Why do we celebrate St. Patrick’s Day?


Maggie Eubanks

Irish Americans are gearing up to celebrate this week for their patron saint’s holiday, St. Patrick’s Day. 

The U.S. will be dressed in green and gold on Thursday to go along with the parades and celebrations that will take place across the country. Children in schools will get “visits” from leprechauns and eat green foods, while adults will visit a local pub or go to a parade.

St. Patrick’s Day was first celebrated in Ireland as a day of feasting to honor their patron Saint Patrick who first brought Christianity to the country, according to Time. 

But this Irish version of Thanksgiving turned into a more festive holiday when the Irish came across the Atlantic to live in America. 

According to Insider, the first St. Patrick’s Day parade was held in March of 1772 in New York City.

The holiday is celebrated on March 17 because it is the estimated date of when Saint Patrick died, and the Irish wanted to remember his life and what he did for their country.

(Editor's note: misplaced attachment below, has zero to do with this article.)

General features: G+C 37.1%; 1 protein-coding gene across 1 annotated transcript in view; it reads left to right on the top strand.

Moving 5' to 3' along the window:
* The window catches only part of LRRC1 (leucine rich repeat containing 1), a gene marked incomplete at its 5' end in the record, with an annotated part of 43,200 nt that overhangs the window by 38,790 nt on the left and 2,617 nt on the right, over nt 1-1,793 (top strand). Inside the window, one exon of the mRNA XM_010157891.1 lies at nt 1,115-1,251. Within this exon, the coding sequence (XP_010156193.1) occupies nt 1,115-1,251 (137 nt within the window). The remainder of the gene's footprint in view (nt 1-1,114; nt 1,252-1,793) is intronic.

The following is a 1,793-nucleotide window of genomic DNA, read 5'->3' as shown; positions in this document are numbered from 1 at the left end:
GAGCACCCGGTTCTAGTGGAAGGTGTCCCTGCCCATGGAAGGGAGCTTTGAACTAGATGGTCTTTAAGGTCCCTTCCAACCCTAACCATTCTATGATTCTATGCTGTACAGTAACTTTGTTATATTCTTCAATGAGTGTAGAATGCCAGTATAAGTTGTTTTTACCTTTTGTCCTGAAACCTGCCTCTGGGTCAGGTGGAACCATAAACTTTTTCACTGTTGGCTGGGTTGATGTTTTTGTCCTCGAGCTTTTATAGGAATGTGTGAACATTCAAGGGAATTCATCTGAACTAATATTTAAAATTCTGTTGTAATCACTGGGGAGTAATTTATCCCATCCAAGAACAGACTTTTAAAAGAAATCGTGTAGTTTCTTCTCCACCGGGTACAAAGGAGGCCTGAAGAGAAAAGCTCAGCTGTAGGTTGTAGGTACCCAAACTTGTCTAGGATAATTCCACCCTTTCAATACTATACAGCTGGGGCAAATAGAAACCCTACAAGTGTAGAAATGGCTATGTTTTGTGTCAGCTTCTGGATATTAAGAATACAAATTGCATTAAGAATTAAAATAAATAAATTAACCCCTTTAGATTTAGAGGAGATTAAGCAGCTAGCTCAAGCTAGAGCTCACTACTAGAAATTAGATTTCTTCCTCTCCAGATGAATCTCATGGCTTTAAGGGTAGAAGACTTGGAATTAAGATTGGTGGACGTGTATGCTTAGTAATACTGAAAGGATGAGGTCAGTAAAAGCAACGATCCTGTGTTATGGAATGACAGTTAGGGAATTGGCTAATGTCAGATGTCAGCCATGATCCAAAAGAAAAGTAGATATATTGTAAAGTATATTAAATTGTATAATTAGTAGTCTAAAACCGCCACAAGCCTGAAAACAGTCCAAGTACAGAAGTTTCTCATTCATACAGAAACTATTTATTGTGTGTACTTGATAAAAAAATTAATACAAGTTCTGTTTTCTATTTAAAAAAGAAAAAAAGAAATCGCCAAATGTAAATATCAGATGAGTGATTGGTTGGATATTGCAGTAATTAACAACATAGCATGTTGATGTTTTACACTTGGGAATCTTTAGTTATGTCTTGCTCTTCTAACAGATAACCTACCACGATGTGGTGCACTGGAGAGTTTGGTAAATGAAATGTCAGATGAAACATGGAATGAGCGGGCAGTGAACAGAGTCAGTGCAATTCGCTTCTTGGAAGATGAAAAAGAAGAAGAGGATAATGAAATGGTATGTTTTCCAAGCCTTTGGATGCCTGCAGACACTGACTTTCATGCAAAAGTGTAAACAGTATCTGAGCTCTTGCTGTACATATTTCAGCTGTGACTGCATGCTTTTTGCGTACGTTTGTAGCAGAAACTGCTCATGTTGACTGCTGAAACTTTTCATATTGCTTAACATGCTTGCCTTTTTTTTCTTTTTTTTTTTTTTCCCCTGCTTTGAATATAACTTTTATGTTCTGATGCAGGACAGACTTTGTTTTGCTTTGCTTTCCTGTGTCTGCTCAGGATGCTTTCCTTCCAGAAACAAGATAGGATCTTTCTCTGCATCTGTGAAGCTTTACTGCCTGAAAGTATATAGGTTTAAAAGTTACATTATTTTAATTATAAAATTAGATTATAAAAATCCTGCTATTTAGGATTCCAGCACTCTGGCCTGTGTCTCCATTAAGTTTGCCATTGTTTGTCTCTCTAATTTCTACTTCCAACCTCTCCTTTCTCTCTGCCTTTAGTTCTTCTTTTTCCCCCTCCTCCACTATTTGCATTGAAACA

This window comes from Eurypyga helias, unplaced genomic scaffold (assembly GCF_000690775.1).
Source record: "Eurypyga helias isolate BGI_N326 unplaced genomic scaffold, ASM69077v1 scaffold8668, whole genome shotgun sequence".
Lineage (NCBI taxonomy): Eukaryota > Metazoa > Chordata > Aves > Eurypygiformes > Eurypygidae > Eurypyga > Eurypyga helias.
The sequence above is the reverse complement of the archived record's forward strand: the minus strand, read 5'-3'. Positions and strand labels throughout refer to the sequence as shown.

According to History.com, Irish immigrants who moved to America used St. Patrick’s Day to show national pride and gain political voting rights. 

Cities in the U.S. with a high Irish population have adopted St. Patrick’s Day as their own Independence Day. 

According to Georgia Public Broadcasting, cities like Boston and Chicago are known for their raucous parades. The parades are so famous even Ireland adopted the more celebratory traditions into their holiday, having their first St. Patrick’s Day parade in 1909, according to Brittanica.

Many people try to find a four-leaf clover on St. Patrick’s Day because of the belief it will bring you good luck. But clovers are associated with the holiday because Saint Patrick used the three-leafed shamrock to explain the holy trinity in Christianity. 

Although the holiday holds no real significance to those that are not Irish, it is a fun day to celebrate the spirit and pride that the Irish people hold. 

So make sure you wear green this Thursday to celebrate your inner Irish.